Palin's Strengths Rooted in Alaska

By Sally Jenkins
Washington Post Staff Writer
Thursday, October 2, 2008

WASILLA, Alaska -- The valley where Sarah Palin was raised is vast and tree-packed, and so quiet that once, when Palin's parents left a door open in their antler-festooned house, a moose poked its nose into their den.

You can't blame the moose for being curious. The wood-plank loft home of Chuck and Sally Heath is known for its odd, bristling lawn art. A towering sculpture of bleached antlers sits by the driveway. Bright buoys and fishing lures dangle from silver birch trees. But this riot of objects is merely a warm-up for the interior: Fox pelts. Orca teeth. Bear fangs. Owl wings. A brown, bony thing with a huge span occupies the living room wall. "That's a walrus scapula," Chuck Heath says brightly.

The unusual collection has been amassed over a lifetime by the inspiring Heath, a hard-chested, cinch-waisted 70-year-old retired public school science teacher and an inveterate naturalist. Children skitter in and out of doors: Palin's daughter Piper is newly arrived from New York. Piper's cousin, a small boy named Heath, hums to himself beneath the snarling pelt of a grizzly bear.

"Can I have a soda?" the child asks. "I want a soda."

"Did you earn it?" Chuck asks sternly.

That's how it goes in the Heath home, and how it has always gone. It's a household that explains much about Palin, 44, and how she acquired her set-jawed, swaggering demeanor, one that her mother first noticed "about the time she started to walk." Above all, the house suggests how she came by her dissident, out-of-category feminism, a code by which she tackles old-boy networks relentlessly, while remaining blank if not unsympathetic on traditional women's issues with a capital W, such as sexism in the workplace.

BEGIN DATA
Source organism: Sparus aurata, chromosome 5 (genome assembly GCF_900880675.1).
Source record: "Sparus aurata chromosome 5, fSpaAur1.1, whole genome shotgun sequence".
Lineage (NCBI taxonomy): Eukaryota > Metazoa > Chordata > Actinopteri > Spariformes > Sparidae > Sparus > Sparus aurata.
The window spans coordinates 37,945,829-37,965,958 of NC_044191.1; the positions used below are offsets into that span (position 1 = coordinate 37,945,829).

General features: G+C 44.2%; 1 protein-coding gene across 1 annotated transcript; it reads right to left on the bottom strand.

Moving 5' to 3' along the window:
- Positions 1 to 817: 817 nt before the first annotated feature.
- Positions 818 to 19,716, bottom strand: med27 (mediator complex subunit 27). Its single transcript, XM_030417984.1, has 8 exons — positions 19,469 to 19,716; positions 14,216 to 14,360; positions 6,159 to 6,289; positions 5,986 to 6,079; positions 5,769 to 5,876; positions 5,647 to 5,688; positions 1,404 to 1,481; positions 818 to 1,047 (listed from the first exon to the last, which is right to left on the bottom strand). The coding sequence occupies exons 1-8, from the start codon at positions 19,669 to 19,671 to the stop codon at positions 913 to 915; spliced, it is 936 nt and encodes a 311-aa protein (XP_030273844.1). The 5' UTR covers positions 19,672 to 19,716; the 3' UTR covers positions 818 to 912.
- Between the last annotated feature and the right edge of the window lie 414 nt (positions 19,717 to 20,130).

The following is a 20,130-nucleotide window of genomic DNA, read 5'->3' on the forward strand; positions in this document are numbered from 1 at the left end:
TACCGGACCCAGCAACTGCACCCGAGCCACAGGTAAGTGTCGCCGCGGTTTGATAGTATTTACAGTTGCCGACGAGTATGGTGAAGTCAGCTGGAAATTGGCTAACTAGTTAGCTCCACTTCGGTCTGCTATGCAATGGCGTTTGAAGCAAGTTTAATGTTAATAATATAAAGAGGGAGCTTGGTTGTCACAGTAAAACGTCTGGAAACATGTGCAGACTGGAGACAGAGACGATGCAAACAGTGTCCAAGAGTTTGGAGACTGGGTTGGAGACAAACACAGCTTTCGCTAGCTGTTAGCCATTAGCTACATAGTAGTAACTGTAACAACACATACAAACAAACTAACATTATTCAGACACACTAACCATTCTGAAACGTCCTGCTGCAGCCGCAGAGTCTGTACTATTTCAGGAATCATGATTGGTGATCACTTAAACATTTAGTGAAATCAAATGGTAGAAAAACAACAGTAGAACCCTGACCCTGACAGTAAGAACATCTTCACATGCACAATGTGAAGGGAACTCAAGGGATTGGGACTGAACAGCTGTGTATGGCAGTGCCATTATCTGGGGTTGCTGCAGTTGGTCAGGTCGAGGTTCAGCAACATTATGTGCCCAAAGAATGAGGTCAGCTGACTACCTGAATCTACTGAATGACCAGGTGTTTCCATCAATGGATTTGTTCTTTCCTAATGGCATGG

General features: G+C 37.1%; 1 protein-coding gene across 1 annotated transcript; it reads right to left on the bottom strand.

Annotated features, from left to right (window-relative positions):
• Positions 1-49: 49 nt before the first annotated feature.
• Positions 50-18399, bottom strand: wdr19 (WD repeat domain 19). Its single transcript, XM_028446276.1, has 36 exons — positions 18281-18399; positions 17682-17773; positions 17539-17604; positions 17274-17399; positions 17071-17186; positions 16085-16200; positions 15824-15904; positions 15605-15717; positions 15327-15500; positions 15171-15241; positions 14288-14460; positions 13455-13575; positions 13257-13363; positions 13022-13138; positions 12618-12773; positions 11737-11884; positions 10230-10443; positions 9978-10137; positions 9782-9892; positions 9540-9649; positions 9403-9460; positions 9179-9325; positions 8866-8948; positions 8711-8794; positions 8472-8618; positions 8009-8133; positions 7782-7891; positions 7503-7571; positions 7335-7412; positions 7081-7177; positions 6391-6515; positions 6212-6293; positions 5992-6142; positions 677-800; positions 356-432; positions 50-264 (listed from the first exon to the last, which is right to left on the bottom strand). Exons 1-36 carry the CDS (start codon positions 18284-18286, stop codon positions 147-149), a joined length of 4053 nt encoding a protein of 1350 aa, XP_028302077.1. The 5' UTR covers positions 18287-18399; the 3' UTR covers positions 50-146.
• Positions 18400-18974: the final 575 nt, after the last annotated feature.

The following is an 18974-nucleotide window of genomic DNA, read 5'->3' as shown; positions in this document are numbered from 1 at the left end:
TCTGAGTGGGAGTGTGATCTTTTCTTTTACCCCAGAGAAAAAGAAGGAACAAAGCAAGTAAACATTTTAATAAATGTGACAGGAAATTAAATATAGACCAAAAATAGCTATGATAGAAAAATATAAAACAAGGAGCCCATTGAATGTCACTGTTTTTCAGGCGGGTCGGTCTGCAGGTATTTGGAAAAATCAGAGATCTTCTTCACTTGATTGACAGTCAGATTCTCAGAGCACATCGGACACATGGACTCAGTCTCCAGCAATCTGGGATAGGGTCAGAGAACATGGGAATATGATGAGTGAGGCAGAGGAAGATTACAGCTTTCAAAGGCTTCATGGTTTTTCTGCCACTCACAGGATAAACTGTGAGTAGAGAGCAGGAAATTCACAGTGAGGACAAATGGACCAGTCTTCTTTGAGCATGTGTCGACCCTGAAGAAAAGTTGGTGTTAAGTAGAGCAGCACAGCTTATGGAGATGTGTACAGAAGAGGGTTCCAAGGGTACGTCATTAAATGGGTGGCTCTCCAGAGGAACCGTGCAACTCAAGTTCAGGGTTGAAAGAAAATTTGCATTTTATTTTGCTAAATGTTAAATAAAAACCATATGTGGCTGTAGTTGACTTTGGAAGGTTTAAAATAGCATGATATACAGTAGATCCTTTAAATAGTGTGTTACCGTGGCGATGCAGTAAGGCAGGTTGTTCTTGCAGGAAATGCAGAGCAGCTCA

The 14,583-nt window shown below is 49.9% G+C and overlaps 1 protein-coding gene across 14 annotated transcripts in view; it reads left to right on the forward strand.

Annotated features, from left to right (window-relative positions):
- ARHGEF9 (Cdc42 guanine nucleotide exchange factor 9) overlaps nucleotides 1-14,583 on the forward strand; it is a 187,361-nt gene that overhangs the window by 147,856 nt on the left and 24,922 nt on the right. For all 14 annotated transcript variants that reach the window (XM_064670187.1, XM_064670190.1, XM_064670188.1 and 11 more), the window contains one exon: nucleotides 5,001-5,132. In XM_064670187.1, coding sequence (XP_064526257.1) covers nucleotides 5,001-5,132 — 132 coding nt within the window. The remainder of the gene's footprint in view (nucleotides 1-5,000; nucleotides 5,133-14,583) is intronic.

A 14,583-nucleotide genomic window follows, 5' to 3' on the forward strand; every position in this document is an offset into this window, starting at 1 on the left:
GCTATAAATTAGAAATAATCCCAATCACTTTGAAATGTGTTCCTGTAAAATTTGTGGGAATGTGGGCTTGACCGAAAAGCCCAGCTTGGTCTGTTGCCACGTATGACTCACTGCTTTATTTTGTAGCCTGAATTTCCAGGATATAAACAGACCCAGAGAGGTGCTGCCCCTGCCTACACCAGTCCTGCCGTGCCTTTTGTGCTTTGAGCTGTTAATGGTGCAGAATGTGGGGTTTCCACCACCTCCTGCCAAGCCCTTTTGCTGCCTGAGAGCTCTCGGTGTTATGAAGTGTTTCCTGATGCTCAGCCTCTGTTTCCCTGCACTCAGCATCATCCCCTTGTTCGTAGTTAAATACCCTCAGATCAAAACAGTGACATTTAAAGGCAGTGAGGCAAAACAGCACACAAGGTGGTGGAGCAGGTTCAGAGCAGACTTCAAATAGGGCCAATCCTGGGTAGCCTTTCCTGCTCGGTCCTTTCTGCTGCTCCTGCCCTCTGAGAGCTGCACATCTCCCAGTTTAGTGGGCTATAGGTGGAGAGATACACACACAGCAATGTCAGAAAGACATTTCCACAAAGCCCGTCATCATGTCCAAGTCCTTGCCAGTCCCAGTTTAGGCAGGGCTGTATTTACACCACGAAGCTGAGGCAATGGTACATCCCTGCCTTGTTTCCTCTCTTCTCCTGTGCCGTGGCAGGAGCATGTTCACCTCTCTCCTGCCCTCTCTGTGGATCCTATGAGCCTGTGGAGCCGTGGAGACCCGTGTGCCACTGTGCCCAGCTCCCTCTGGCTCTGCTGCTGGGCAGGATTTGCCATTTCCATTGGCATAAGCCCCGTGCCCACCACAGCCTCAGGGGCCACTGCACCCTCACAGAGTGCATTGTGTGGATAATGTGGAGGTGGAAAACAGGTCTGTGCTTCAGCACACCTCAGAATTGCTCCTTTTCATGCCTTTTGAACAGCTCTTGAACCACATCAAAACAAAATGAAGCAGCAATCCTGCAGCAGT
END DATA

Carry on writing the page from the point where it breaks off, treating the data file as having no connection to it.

"I'm a little absent from that discussion, because I've never thought of gender as an issue," she told Alaska Business Monthly after being elected governor in 2006.

It's a code rooted in childhood experiences of backwoodsing and athletic striving "until she was literally red in the face," according to her sister Heather Bruce, 45. They included leading her tiny high school to a state basketball championship, an event Palin once described as "life changing." Composure was a genderless quality, earned under pressure -- as in the time a grizzly bear climbed on the family car. "It didn't matter if you were a man or a woman if you were going out to hunt," says her brother Chuck Jr., 46.

They are experiences Palin will draw on to deal with crushing pressure of a different sort: her vice presidential candidacy and her debate Thursday night with her Democratic counterpart, Sen. Joseph R. Biden Jr (Del.). Friends and family insist that she will reassert her famous self-will when she takes the stage in St. Louis. "We all know what's riding on it," Chuck Jr. says. "But she has a history of coming through in big events."

The Heaths have tried to ignore the contrail of their daughter's political comet, the soaring upsweep from unknown governor to national celebrity, fashion heroine and triumphant stump speaker, followed by a swoon in popularity resulting from uncertain answers under hard questioning. On the evening Chuck Sr. quizzed his grandson about whether he had earned a soft drink, Palin was faltering badly in an interview with CBS News's Katie Couric, in which she was less the huntress than easy prey.

"I can take anything but the blogs," her father says uneasily.

But Chuck has seen his daughter handle herself in other perilous situations and come out all right. A few years ago, he watched her pilot husband Todd Palin's commercial fishing boat in a storm. Todd was working at his oil-field job on the North Slope, and Palin and her father had been fishing on Bristol Bay. "It was the toughest work I've ever done, and it wasn't only hard, it was dangerous," Chuck says. At the end of the run, they had to get the boat on a trailer amid crashing surf. As cold, metallic-sheened waves tossed the trawler around, Chuck quailed.

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